Did you know?
Medications prescribed, dispensed and monitored in Primary Care can cause harm to patients, accounting for approximately 6% of hospital admissions. A few groups of drugs cause the majority of these admissions. Rather than being the very high-risk drugs prescribed to a small group of people, the drugs implicated tend to be of moderate risk, but prescribed to large numbers of patients and associated with polypharmacy and the elderly.
Patients are often at most risk of harm when changes occur in their medication. This risk is compounded when patients move between different care settings as medication errors commonly occur at transfers of care.
How then can we reduce harm from medication in Primary Care?
Fortunately, a lot of work has taken place in Scotland, and subsequently New Zealand, to test and spread QI approaches to making care safer. This work took place in over 1,000 GP Practices and is set to involve a similar number of Community Pharmacies in 2019. It has led to GPs and Pharmacists working together more closely as they focus on developing more reliable systems to protect patients, specifically in areas of medication reconciliation, non-steroidal anti-inflammatory drugs, DMARDS and opioids.
Find out more.
To learn more about this topic then join Dr Neil Houston for the free ISQua live webinar "Medication Safety in Primary Care" on 16th January 2019 at 12:00 GMT. This webinar will cover the areas in which medication-related harm can occur within primary care. It will also highlight important improvement work that has taken place to make medicines safer in primary care, and a system-wide approach to medication reconciliation. It will conclude by discussing good medicines management in GP Practices and Community Pharmacies to minimise harm.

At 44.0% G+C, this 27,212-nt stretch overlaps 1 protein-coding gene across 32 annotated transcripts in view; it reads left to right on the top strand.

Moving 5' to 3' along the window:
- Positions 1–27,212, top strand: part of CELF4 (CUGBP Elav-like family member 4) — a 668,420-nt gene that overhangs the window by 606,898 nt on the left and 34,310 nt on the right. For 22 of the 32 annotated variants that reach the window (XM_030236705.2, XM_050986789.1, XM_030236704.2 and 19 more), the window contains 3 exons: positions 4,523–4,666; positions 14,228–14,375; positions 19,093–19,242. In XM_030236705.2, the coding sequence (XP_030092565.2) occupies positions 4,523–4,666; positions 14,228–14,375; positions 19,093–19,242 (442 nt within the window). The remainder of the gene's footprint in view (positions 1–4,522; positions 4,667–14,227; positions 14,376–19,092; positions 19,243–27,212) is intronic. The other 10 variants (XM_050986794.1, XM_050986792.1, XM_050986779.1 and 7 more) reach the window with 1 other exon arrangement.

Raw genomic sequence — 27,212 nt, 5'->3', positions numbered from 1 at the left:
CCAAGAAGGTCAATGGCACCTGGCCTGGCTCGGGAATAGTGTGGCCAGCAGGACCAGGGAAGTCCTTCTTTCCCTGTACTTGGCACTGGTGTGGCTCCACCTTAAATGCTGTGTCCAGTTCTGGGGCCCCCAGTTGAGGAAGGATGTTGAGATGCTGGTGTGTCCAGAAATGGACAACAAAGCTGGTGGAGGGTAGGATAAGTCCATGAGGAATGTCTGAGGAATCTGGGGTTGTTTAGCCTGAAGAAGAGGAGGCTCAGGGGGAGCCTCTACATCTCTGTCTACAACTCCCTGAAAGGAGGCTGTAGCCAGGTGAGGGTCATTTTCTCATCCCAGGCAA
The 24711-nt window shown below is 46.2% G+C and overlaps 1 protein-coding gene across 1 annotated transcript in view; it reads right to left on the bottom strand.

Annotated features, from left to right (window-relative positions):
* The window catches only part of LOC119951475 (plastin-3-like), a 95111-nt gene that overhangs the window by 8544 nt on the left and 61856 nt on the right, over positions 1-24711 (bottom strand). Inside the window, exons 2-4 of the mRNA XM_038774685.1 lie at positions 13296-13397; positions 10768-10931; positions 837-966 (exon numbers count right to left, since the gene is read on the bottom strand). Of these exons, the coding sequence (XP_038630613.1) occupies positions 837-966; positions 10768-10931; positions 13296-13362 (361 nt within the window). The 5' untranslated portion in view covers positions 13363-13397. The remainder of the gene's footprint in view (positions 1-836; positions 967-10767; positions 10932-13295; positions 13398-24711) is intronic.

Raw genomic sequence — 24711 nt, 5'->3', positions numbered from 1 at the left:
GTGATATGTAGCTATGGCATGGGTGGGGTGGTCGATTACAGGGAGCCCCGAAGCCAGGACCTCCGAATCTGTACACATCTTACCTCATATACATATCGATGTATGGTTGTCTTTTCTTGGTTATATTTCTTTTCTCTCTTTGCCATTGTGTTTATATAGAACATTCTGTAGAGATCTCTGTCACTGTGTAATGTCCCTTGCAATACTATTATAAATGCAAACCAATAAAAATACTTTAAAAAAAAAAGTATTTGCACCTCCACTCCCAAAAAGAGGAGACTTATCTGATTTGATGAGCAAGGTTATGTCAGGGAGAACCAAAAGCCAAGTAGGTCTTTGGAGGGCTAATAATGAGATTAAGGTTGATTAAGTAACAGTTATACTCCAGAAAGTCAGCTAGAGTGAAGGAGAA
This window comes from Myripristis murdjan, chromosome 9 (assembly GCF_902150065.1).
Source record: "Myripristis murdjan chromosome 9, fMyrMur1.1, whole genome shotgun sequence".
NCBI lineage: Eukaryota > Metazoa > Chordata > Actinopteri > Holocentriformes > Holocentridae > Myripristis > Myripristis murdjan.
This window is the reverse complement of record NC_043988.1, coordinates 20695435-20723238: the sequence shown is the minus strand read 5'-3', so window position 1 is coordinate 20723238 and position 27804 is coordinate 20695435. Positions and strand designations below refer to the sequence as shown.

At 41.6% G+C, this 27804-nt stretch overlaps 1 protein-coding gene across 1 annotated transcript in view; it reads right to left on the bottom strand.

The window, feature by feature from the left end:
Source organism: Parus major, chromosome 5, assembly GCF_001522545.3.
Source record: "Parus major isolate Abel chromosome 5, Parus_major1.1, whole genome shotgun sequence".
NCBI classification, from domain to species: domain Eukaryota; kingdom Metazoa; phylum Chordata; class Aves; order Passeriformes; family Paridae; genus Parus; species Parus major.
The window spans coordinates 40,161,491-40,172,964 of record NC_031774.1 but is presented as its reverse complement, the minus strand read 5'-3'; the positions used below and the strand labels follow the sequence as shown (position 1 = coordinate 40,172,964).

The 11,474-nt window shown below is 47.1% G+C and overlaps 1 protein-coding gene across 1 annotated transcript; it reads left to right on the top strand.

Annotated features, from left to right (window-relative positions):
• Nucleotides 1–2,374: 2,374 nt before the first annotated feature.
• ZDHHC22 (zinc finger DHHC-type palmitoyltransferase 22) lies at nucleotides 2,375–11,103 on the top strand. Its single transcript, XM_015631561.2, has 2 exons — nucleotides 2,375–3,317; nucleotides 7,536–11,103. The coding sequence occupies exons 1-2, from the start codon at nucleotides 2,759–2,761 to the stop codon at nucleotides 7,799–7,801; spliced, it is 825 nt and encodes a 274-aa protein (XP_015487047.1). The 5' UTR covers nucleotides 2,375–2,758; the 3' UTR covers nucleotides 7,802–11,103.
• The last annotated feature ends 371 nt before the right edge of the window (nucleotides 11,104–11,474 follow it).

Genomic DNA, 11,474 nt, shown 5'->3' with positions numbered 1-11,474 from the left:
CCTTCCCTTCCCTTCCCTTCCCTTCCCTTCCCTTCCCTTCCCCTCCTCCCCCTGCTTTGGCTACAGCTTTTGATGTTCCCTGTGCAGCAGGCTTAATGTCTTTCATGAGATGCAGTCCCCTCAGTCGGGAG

About the Presenter
Dr Neil Houston was a GP Principal in Dollar, Scotland. He was a Scottish Patient Safety Programme Fellow and the National GP Clinical Lead for the Scottish Patient Safety Programme in Primary Care with Healthcare Improvement Scotland which spread to over 1000 GP practices. He has recently developed and implemented a patient safety programme in Auckland New Zealand for GPs and Community Pharmacy with a specific focus on Safer Medicines.
The intended audience for this webinar is Pharmacists, Pharmacy Technicians, Pharmacy Managers, Administrators whose health system includes an outpatient pharmacy, GPs, Practice Managers and other prescribers in Primary Care.